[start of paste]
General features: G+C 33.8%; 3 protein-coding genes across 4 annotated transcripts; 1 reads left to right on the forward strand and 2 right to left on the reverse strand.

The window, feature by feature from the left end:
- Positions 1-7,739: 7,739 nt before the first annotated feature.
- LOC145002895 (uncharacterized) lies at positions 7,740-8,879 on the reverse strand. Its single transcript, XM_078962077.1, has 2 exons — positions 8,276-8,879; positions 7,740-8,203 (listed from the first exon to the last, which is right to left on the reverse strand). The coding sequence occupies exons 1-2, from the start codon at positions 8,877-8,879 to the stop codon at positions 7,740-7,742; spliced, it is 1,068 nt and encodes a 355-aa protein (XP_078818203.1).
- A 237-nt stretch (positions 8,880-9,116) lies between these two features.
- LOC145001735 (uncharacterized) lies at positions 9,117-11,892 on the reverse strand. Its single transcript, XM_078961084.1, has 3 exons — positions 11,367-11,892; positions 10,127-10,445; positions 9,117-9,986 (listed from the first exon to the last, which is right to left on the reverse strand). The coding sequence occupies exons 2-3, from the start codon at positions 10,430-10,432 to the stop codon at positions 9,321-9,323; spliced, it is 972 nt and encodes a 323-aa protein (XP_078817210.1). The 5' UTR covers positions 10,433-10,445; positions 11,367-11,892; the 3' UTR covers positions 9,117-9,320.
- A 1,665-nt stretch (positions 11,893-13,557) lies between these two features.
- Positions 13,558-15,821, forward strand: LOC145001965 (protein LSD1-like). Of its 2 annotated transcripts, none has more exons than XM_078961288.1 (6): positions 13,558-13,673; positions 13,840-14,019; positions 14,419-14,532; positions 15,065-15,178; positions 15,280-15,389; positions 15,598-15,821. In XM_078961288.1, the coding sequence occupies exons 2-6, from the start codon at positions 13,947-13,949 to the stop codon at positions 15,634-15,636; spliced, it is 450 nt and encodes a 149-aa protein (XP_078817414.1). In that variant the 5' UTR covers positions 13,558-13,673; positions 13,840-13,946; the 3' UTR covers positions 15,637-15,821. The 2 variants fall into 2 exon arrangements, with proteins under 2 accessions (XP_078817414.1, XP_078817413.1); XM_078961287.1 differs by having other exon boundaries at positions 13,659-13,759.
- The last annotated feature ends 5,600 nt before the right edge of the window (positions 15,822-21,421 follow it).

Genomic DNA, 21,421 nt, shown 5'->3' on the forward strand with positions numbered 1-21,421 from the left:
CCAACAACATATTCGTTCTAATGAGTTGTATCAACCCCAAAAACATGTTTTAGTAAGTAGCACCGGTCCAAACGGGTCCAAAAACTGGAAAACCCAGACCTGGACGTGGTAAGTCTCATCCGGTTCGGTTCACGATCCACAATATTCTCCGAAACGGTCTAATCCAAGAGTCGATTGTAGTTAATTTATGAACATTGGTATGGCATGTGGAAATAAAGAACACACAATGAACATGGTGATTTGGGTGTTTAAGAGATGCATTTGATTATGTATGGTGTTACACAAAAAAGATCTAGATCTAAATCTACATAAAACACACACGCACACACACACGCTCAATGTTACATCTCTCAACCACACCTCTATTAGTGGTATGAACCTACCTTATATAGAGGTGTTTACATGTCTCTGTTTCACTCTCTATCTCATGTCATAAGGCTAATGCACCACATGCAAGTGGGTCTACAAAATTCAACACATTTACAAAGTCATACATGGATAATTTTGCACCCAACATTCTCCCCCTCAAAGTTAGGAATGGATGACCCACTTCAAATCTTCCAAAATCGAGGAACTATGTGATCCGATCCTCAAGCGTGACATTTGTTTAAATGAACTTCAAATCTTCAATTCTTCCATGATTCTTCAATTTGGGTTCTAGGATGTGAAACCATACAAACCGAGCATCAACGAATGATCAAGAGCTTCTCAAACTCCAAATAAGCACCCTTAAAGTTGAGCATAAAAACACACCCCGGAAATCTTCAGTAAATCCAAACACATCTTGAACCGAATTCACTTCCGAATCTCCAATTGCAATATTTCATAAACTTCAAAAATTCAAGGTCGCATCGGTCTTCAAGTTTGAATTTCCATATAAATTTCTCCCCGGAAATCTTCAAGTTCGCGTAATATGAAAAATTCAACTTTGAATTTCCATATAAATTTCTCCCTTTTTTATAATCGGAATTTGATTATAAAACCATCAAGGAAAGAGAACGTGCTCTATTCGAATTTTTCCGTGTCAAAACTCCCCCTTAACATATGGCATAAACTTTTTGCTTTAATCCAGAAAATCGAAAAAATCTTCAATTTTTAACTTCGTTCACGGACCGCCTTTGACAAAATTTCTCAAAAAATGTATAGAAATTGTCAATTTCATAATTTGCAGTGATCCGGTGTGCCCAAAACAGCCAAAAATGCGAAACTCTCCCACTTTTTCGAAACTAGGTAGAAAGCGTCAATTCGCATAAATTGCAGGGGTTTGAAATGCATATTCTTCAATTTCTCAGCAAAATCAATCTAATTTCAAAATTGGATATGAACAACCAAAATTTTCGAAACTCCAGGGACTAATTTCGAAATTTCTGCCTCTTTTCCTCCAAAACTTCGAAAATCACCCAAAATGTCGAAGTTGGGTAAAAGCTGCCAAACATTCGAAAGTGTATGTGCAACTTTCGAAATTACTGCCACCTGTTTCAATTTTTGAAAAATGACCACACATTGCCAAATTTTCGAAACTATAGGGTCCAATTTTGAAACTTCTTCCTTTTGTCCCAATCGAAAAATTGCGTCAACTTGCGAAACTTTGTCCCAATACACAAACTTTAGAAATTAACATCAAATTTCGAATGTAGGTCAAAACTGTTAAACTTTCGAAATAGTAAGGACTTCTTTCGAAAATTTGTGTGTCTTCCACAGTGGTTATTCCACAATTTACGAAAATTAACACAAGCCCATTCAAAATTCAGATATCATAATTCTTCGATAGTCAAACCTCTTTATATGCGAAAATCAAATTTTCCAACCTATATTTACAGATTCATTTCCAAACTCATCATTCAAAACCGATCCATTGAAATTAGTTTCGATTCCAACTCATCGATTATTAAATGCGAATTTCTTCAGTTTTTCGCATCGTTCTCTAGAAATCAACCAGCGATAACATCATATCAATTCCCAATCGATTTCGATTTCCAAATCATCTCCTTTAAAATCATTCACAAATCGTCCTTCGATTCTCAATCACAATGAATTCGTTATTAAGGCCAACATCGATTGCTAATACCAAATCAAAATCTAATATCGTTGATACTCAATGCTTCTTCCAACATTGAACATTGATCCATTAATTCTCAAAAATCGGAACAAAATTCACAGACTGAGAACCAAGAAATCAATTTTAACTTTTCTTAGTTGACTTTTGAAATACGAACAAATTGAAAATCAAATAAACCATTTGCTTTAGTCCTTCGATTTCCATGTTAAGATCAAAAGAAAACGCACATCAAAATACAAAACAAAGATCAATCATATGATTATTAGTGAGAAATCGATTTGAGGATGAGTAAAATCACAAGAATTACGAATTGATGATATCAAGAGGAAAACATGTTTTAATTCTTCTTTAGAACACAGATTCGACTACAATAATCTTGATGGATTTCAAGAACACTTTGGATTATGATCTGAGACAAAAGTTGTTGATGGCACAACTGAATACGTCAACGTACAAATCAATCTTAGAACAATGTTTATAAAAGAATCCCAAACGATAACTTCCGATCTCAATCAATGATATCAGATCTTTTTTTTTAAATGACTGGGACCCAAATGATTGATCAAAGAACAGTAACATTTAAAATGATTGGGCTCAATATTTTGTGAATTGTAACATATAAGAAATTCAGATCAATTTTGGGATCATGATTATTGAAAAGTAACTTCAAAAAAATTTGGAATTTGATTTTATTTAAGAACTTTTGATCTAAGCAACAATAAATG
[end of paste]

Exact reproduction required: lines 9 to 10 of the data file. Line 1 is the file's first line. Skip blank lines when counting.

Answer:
- The last annotated feature ends 5,600 nt before the right edge of the window (positions 15,822-21,421 follow it).

Genomic DNA, 21,421 nt, shown 5'->3' on the forward strand with positions numbered 1-21,421 from the left: